You could be a thousand-dollar person or a hundred-dollar person-even a ten-five-, or one-dollar person. Below that, everybody was just nickels and dimes. To my dad, we were pennies. (p. 25-26)
An award-winning, realistic novel that takes place in the Valley Central Projects, Parrot in the Oven addresses how a young fourteen-year-old Mexican-American boy struggles to find himself. This book focuses on the difficulties of being part of culture that is often plagued with stereotypes, such as unemployment, laziness, alcoholism, poverty stricken, gang members, sexually active teenagers, teen marriage and criminals. This novel follows Mexican-American teenager Manuel “Manny” Hernandez who lives in poverty with his unemployed, alcoholic father, his overworked, stressed out mother, his lazy older brother, Bernando, his sexually active older sister, Madga, and his baby sister Pedi. Manny struggles when faced with his family’s financial situations since his jobless dad spends all their money on alcohol. He is fearful of the neighborhood.
Manny’s mother wants him to attend a different school where the “white” children go so that he can obtain a brighter future. Although Manny is hesitant to go to a new school, he doesn’t disagree with his mother. He goes to obtain his transcript at his current school when he finds his old teacher. The teacher, seeing his poor dress attire, offers him a ride home and gives him twenty dollars for “school supplies.” Unfortunately, his dad finds the money and he goes on a drinking spree for two days. He ends the spree infuriated with his wife’s behavior as she drags him out of a bar. He then goes on a rampage and chases her with a rifle only to end up in jail. Manny’s life is anything but dull. His struggles only continue and he realizes all he really wants is to be respected–a vato firme. Will Manny fall into temptation? Will he pull away from gangs and rise above his family or will he be lured in by the promise of feeling like a family and plenty of pollitas willing to make out?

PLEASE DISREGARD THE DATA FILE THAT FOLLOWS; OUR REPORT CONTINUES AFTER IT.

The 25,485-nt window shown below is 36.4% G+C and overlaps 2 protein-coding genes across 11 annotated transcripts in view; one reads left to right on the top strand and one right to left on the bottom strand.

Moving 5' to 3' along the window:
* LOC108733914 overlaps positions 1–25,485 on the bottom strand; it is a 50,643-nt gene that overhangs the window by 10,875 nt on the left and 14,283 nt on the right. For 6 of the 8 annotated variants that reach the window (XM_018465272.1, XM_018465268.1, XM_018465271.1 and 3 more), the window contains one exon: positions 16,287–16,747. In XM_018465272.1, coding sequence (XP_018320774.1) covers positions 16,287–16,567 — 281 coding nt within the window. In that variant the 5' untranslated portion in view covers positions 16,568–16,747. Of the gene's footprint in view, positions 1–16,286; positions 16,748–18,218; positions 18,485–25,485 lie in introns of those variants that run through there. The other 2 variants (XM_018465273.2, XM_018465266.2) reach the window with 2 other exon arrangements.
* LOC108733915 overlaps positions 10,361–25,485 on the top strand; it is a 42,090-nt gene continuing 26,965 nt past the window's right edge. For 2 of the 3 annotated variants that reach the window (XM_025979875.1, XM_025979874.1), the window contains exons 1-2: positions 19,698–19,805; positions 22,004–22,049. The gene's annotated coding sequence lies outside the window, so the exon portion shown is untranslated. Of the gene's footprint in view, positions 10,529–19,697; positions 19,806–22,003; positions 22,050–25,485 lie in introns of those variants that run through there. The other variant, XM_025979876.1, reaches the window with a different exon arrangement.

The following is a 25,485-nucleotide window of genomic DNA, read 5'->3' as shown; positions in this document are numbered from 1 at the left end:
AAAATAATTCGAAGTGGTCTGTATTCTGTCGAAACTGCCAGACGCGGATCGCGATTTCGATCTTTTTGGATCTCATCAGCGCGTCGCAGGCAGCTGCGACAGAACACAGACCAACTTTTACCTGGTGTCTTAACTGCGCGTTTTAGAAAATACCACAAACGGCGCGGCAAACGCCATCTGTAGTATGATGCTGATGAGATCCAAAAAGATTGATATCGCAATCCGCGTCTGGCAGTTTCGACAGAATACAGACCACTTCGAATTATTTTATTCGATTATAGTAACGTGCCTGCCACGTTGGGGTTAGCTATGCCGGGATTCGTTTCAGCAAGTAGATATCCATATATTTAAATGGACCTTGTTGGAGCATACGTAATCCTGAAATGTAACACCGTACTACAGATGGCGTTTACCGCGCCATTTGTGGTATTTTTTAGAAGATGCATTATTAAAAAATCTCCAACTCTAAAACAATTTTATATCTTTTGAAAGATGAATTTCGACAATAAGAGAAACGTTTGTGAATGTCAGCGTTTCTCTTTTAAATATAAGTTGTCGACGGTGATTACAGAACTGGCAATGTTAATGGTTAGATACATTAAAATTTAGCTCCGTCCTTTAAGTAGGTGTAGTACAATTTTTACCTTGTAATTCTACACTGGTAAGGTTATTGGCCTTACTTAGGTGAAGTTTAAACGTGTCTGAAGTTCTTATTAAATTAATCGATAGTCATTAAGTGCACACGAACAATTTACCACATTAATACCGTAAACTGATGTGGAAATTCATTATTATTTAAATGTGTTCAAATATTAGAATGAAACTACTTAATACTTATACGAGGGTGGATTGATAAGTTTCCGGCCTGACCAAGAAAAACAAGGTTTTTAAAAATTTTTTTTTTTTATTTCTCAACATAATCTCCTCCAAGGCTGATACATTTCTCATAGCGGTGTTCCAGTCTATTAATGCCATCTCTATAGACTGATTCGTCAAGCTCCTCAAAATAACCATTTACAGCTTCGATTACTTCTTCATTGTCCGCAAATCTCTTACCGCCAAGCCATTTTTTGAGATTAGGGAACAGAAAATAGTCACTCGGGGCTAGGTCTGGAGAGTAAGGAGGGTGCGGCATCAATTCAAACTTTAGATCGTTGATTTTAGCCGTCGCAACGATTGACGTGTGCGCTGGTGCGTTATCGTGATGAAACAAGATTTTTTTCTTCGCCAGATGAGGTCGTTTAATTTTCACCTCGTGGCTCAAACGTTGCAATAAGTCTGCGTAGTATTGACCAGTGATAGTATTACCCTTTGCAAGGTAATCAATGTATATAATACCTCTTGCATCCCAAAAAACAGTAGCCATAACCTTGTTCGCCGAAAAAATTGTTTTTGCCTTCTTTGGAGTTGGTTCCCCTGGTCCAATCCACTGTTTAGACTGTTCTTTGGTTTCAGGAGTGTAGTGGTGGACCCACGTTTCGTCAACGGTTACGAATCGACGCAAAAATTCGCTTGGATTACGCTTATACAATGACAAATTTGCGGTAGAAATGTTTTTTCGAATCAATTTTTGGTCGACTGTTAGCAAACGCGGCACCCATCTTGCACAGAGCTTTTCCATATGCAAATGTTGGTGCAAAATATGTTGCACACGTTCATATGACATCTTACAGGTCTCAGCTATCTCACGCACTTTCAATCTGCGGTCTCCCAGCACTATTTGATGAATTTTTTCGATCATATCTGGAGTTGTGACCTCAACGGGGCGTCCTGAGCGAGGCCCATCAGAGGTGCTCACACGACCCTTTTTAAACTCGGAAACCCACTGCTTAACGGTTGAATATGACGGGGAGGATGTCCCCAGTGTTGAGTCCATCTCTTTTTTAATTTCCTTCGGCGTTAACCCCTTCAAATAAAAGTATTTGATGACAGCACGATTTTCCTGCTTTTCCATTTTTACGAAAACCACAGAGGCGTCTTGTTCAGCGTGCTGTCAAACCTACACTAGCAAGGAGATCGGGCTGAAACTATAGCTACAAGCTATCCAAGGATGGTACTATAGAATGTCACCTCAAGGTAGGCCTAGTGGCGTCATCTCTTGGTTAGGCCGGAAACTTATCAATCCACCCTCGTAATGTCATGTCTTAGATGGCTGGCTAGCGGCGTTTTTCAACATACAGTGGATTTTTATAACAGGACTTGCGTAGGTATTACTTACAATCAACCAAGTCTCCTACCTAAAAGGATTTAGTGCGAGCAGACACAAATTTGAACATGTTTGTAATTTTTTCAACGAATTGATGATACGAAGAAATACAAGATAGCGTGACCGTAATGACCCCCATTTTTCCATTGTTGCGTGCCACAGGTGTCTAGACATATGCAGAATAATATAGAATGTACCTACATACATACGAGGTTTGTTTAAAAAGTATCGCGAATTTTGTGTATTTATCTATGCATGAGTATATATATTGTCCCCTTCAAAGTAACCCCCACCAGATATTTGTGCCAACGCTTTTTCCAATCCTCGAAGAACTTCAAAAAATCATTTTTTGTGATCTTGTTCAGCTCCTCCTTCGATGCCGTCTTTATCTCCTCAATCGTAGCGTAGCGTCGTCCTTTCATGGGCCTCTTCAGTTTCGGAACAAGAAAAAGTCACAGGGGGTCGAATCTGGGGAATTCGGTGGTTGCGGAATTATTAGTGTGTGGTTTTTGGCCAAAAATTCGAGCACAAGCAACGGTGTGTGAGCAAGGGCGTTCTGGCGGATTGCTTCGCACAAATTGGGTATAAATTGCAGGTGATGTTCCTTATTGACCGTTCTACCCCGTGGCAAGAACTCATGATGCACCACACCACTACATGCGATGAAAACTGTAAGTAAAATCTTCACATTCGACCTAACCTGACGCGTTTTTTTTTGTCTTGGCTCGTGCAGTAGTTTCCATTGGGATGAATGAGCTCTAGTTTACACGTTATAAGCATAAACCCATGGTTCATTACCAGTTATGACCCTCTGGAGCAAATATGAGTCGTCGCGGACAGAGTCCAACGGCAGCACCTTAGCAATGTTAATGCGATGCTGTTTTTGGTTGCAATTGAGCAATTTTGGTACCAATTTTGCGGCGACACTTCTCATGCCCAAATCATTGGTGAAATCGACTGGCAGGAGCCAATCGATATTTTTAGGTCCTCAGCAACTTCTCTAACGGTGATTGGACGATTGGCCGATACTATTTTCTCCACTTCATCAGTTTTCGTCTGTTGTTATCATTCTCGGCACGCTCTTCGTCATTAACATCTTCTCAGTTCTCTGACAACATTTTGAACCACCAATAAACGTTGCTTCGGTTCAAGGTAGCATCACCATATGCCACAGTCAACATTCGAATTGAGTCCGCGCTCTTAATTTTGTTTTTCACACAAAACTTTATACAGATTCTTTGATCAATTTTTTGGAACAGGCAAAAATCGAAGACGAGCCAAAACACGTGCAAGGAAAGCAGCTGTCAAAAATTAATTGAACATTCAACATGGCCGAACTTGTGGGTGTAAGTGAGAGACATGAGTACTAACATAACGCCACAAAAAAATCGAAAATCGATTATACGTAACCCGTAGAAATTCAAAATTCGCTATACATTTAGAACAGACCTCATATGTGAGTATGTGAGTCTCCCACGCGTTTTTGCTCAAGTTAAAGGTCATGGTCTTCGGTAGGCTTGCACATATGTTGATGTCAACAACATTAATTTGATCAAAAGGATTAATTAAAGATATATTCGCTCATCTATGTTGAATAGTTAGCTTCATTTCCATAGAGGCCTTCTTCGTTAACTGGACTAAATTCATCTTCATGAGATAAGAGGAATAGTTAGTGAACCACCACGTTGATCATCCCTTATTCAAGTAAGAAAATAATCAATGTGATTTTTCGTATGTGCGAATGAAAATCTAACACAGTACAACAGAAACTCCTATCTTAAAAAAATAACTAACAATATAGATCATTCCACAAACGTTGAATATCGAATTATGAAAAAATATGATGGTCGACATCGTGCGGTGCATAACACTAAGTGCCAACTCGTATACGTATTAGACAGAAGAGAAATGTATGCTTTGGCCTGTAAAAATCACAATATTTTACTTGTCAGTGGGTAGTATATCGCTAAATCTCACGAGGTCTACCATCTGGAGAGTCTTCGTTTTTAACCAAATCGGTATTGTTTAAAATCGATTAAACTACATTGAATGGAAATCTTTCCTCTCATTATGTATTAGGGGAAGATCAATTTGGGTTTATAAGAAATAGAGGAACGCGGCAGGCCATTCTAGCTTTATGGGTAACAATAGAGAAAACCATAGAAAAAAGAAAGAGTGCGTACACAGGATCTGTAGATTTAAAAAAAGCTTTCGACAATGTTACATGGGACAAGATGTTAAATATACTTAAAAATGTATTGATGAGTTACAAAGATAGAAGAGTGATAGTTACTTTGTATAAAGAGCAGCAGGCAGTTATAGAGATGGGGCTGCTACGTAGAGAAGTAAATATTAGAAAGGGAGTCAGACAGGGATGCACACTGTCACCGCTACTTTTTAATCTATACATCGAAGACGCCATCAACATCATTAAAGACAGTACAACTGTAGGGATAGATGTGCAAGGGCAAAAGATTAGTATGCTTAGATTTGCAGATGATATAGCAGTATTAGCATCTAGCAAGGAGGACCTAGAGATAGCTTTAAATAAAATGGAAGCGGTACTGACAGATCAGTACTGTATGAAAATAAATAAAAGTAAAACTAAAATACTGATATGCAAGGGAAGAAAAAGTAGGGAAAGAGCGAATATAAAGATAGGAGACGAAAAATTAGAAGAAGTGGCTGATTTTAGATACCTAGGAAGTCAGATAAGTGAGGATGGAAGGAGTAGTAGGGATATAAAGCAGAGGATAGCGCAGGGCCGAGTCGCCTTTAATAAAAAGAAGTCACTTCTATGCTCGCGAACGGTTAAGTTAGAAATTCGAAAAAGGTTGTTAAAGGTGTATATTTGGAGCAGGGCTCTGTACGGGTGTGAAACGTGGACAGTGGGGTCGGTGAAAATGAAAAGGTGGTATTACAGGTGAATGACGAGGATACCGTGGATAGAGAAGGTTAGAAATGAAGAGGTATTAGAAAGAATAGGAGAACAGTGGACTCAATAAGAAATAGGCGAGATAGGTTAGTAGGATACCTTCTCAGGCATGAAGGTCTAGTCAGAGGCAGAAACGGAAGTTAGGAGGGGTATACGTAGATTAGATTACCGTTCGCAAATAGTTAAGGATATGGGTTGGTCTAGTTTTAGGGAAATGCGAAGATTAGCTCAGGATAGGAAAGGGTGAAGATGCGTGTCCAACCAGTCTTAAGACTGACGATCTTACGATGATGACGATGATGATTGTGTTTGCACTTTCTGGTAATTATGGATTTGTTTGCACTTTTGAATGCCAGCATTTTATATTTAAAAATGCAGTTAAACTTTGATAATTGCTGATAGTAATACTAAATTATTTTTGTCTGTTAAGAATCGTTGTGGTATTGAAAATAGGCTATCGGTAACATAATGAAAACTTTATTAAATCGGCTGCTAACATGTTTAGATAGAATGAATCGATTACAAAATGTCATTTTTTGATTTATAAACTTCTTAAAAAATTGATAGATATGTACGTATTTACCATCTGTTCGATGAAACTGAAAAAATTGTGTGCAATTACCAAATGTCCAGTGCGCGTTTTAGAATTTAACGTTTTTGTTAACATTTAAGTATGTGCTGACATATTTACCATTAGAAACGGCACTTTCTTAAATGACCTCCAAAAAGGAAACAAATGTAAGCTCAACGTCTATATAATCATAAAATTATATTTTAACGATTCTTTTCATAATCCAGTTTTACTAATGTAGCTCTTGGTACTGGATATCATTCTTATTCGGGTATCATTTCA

The Hernandez family members are real characters whose experiences are ones that many readers can relate to. Manny’s experiences in particular speak to kids who feel that they don’t belong, whether they have to put up with others looking down on them because of their ethnic background or their social economic status or whether they simply just long to be someone else- someone smarter, richer, whiter or someone stronger that other people would respect. Readers may find themselves questioning why some people are faced with cultural discrimination.
Parrot in the Oven brings to life the opportunity for some to see their lives in print and for others to develop an understanding of the difficulties of growing up with cultural discrimination. Residents of the border town Rio Grande Valley, where the majority of the population is Hispanic, commonly see families going through issues such as the ones in Parrot in the Oven. Through our own experiences, we can relate to having families that work in the fields, living paycheck to paycheck, sisters who are pregnant at 16, and experiencing peer pressure while wanting more for our personal lives and working to overcome the stereotypes.
Author Victor Martinez was born as the fourth child in a migrant family of twelve in Fresno, California on February 21, 1954. He attended California State University at Fresno and Stanford University. He worked as a field laborer, welder, teacher, and office clerk. He wrote culture reviews for El Tecolote and published a magazine called Dinton. His poems, short stories, and essays have appeared in several journals and anthologies. Later, in life he became a full-time author. His books include Caring for a House and Parrot in the Oven. He died of cancer on February 18, 2011 at the age of 56.
The winner of the National Book Award for Young People’s Literature in 1996 and the Pura Belpré Award, Parrot in the Oven could be used in a high school classroom to discuss the stereotypes that have been imposed on Mexican culture. While some of the stereotyping may be considered brutal and offensive it successfully demonstrates the struggles faced by some Mexican-American children.
Readers who are interested in reading a coming of age story in which a Mexican American boy struggles to follow his dream despite distractions might enjoy Living Up the Street (Gary Soto, 2012). Another book on this theme is Buried Onions (Gary Soto, 2012), the story of a 19- year-old Mexican-American boy living in a violent barrio in Fresno, who is trying to walk a straight line despite the temptations.
Melissa Ann Becerra and Lisa Marie Ochoa, University of Texas Pan American, Edinburg, TX